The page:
(Helen Meany’s article appeared in the Guardian 9/30.)

In Corn Exchange Theatre Company’s adaptation of Eimear McBride’s award-winning novel, there is nowhere to hide. On a bare black stage, relieved only by slivers of white light, the solo performer, Aoife Duffin, stands in pyjama bottoms and T-shirt, in an unspecified time or place. Barely moving at first, she begins the narration of the life of an unnamed Girl, from the age of two to 20.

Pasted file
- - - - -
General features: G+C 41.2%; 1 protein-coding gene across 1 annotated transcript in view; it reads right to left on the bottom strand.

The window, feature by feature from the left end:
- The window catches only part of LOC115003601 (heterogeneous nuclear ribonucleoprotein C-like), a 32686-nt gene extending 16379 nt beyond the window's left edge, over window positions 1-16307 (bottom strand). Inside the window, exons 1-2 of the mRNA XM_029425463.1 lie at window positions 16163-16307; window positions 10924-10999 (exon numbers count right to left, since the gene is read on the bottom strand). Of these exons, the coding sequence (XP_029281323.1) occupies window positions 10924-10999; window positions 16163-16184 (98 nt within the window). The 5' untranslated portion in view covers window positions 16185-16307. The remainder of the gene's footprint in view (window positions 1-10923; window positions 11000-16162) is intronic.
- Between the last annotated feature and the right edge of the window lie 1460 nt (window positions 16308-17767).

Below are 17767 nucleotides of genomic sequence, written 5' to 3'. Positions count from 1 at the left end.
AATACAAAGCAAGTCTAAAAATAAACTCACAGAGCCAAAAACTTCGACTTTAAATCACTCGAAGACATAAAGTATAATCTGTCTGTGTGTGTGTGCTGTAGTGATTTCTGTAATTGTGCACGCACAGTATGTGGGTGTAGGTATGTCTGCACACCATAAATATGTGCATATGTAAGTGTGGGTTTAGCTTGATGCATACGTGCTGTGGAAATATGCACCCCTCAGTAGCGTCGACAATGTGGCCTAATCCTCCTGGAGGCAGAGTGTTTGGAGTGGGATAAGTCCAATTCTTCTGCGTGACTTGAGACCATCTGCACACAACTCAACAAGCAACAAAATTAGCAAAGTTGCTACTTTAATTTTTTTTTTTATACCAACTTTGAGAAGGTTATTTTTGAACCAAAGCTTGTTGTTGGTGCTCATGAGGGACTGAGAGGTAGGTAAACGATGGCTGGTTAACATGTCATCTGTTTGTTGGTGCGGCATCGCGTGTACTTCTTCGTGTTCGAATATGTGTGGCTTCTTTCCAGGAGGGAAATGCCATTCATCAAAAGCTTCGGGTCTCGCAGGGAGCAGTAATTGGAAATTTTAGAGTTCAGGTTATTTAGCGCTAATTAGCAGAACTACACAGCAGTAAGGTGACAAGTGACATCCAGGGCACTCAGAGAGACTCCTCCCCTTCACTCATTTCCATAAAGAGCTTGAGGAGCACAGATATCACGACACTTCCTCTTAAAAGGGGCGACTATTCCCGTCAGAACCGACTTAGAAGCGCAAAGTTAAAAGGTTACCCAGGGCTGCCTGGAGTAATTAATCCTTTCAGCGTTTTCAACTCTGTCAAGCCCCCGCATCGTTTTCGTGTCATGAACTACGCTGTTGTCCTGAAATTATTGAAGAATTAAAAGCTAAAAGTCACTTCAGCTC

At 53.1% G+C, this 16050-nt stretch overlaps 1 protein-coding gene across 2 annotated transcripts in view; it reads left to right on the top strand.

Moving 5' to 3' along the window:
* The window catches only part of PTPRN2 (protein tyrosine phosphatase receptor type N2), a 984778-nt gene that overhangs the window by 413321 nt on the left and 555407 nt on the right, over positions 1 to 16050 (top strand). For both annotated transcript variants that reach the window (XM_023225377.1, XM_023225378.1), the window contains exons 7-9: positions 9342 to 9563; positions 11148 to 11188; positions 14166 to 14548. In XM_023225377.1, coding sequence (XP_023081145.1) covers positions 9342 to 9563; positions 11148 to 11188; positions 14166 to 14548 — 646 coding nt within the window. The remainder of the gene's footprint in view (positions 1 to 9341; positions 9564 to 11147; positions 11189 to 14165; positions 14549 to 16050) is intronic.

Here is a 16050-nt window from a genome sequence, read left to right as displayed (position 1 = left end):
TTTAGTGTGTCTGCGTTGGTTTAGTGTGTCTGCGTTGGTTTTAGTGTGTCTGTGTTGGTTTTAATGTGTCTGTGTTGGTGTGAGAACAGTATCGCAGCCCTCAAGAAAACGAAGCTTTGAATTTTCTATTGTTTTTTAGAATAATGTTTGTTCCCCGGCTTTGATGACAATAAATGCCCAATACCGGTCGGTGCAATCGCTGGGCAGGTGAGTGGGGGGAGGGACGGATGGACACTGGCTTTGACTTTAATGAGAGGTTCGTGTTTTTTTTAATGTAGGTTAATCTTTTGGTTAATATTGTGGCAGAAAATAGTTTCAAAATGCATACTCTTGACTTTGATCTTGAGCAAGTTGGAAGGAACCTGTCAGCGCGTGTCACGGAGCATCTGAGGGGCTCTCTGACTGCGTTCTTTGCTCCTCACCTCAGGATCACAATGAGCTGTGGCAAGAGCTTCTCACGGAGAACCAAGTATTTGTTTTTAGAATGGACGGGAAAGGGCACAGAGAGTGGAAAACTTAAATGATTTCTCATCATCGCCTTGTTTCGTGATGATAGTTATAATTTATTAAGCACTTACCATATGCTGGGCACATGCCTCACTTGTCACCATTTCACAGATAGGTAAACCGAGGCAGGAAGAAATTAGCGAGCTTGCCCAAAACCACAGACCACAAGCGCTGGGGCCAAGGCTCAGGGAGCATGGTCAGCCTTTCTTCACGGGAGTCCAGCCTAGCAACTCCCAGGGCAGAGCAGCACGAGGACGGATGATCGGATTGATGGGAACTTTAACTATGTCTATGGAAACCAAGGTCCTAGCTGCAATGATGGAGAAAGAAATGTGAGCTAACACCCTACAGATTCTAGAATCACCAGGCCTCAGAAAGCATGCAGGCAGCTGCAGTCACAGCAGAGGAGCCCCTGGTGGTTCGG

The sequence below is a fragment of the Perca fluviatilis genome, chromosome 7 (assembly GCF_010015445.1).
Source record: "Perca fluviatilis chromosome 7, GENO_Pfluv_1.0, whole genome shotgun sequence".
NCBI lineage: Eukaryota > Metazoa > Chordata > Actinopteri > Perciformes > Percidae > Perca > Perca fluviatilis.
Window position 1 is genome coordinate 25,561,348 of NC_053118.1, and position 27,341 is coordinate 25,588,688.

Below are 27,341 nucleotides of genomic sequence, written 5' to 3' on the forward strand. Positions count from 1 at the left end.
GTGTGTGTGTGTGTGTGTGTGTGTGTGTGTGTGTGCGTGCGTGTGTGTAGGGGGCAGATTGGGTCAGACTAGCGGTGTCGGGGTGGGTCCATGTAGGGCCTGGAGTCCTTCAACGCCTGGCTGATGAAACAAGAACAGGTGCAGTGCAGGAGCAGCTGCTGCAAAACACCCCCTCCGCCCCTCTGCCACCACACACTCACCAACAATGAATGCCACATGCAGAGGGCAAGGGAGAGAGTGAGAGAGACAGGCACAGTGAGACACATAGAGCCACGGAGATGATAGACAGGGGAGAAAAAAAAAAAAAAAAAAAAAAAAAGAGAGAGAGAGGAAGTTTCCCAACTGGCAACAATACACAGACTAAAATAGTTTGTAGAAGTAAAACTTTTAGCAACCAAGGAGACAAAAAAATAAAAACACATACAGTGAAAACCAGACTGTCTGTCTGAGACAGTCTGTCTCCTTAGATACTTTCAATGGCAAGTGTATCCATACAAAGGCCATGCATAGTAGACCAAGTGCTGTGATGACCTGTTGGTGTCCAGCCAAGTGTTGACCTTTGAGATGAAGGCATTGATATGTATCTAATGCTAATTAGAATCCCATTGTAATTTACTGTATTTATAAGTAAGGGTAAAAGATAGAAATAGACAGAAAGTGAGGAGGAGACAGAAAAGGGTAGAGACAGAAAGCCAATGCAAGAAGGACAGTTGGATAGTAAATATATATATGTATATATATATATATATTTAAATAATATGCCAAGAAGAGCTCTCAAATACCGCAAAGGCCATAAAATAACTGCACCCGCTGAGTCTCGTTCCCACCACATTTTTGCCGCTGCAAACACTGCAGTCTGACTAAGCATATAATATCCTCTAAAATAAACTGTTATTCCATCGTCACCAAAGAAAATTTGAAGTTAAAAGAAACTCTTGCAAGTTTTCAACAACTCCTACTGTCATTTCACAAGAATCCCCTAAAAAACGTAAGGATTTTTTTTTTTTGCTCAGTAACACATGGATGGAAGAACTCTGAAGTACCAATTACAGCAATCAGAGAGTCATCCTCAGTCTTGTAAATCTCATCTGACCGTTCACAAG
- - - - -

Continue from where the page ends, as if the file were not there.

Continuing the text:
Written by McBride as an intense interior monologue, the narrative transposes effortlessly to the stage, as if this is where it belongs. Director Annie Ryan, who adapted it, has found dramatic pace in the staccato rhythms of the text. Duffin breathes life into the reported speech and voices of the other characters: the Girl’s controlling mother, tyrannical grandfather and terminally ill brother.


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